• Size of lymphatic malformation: As the NIRFLI images are 2D representations of the 3D embedded tissue structure, they can nonetheless be correlated with the location and sizes of the lesions seen on the slices of MRI studies of the same anatomical subunit. The percent of the normal structure that is occupied by the lymphatic malformation will be calculated in both the coronal and sagittal planes at the point of maximal width. Comparison of cross-sectional areas between the 2-D MRI slices and the surface NIRFLI images will then be performed. If successful, future work will involve co-registration of the tissue surface NIRFLI images on the surface of 3-D MR images in order to evaluate the utility of NIRFLI information relative to conventional MR. Although too complicated for this initial feasibility study, NIRF imaging is capable of 3-D tomographic imaging [29] and, if this study demonstrates exceptional information, future work will seek to develop 3-D imaging for direct comparison to MR assessment of LMs.
  • Presence of macrocysts within the lymphatic malformations: Clinically significant (>2cm in diameter) macrocysts and areas of microcysts will be identified on the MRI studies. Similarly, we postulate that both macrocysts and microcysts maybe identified during the NIRFLI imaging process, presumably from different rate of filling/emptying as described above. Comparison of number, size, location, and characterization of these cysts from both MR and NIRFLI will be performed to establish utility of NIRFLI for characterization of LMs.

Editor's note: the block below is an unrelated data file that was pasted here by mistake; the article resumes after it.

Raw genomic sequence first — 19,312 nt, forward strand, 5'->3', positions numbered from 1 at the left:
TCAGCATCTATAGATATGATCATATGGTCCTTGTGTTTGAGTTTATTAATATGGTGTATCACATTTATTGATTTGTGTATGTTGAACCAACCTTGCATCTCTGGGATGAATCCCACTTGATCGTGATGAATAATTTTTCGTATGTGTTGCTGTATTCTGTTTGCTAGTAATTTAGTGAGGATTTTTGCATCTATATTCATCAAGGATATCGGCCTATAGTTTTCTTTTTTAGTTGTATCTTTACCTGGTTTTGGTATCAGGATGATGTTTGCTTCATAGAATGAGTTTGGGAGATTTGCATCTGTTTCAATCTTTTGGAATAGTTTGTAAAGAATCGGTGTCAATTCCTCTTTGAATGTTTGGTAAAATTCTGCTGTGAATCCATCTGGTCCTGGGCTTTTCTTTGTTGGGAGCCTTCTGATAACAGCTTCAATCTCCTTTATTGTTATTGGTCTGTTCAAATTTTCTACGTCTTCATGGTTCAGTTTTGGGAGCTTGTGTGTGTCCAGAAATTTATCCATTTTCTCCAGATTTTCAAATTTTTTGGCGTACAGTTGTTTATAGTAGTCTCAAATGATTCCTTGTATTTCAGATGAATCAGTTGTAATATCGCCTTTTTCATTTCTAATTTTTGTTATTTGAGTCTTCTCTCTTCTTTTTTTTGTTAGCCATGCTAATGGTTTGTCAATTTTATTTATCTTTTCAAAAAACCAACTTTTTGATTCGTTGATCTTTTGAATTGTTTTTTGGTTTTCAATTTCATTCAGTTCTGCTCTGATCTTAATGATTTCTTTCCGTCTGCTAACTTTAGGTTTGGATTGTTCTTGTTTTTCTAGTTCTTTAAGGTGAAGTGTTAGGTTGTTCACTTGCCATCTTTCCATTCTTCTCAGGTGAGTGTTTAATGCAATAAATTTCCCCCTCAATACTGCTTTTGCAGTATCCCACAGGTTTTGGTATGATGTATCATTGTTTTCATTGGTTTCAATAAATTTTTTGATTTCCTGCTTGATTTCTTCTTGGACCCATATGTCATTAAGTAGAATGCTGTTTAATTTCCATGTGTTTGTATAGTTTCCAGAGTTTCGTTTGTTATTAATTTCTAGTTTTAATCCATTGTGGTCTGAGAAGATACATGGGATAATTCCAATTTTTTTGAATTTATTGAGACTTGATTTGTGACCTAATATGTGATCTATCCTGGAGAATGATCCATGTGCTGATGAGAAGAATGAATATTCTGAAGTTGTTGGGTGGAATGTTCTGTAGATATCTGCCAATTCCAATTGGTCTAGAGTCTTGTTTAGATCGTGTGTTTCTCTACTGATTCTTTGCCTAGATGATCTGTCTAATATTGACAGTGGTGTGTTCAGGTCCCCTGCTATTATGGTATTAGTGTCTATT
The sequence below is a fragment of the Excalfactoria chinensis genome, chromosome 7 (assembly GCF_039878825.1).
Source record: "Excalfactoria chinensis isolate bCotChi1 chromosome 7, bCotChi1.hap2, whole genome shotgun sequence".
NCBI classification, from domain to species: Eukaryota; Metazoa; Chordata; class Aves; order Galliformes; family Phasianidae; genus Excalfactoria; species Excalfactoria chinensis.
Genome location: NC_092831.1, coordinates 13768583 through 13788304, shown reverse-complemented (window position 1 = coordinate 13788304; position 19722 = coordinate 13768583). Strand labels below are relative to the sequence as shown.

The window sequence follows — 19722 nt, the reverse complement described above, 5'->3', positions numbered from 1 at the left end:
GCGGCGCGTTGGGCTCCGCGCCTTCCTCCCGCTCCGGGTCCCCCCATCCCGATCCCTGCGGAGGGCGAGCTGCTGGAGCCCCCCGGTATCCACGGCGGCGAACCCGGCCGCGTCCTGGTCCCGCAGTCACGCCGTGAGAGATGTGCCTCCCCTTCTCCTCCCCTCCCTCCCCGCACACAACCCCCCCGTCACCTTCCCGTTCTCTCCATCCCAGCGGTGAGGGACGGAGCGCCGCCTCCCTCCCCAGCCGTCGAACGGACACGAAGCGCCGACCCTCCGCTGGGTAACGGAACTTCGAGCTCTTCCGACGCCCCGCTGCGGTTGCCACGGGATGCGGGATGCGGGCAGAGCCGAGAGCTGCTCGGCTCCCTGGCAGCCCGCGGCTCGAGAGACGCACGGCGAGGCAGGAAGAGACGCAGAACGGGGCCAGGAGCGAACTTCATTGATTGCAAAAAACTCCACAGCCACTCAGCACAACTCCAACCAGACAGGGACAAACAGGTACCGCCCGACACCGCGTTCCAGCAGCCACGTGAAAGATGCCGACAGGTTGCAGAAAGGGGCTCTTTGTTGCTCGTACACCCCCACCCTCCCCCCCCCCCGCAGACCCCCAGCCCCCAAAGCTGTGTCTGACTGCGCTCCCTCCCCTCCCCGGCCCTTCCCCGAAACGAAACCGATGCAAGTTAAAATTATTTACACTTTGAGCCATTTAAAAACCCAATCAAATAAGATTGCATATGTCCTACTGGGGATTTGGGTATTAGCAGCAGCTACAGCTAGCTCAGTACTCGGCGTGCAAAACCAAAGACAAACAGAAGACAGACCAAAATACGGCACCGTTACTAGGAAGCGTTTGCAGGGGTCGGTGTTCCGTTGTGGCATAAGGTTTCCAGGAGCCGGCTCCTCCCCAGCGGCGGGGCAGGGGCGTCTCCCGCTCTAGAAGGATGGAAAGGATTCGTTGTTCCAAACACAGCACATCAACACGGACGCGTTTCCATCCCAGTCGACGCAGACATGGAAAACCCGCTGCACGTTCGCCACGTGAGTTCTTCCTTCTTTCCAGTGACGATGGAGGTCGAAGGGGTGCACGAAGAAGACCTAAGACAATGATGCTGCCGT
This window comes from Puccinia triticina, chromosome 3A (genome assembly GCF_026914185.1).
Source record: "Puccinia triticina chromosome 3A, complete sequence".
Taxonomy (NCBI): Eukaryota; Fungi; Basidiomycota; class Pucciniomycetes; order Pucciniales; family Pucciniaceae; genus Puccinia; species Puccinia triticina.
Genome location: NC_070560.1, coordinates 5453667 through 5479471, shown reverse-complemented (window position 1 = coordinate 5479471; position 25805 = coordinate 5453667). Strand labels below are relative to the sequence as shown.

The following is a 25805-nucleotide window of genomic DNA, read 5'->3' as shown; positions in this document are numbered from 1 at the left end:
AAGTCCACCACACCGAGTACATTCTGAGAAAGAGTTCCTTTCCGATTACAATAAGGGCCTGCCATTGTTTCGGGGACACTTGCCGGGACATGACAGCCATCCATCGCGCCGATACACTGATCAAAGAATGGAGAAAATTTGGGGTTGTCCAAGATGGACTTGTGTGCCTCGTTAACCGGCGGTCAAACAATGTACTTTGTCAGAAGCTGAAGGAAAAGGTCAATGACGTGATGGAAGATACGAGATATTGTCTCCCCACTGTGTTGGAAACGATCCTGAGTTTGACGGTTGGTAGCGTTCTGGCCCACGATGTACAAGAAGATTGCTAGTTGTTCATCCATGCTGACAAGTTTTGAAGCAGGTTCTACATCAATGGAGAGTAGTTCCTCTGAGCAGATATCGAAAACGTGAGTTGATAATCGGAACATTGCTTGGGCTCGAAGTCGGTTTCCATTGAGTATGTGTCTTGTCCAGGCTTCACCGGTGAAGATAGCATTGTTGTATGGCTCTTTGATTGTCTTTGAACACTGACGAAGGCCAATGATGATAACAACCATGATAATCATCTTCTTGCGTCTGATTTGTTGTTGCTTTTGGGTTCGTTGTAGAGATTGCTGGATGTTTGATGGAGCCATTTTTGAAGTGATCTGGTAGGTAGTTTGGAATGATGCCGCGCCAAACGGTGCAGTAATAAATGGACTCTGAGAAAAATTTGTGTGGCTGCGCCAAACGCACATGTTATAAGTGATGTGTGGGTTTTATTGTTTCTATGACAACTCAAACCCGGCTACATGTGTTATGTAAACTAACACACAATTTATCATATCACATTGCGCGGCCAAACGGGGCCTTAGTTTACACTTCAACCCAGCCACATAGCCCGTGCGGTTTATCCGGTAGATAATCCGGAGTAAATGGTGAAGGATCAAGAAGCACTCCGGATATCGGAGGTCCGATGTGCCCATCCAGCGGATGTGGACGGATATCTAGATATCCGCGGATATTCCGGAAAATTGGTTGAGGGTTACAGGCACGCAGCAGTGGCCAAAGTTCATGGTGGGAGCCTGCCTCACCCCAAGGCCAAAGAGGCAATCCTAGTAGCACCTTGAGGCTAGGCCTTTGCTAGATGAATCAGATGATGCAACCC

Data on the above points of interest in the study will be collected and statistically analyzed for difference between LM and contralateral normal regions, when possible.  Successful correlation of the NIRFL imaging images with the MRI data will be met at p<0.05.

Pitfalls and Solutions:

The clinical experience using NIRFLI is primarily in adults. In our past limited studies on infants, we found that 25mg dose of ICG was too large, causing overwhelming fluorescence that prevented identification of single vessels.  Because we do not know what the optimal doses will be to visualize afferent and efferent drainage patterns, initial injections will contain 5 mg in 0.02 cc of saline.  If insufficient to visualize the lymphatic vasculature, volume of injection will be increased up to 0.1 cc.  No more than 0.200 mg of ICG will be administered, which is below the approved i.v. dosage for children and infants.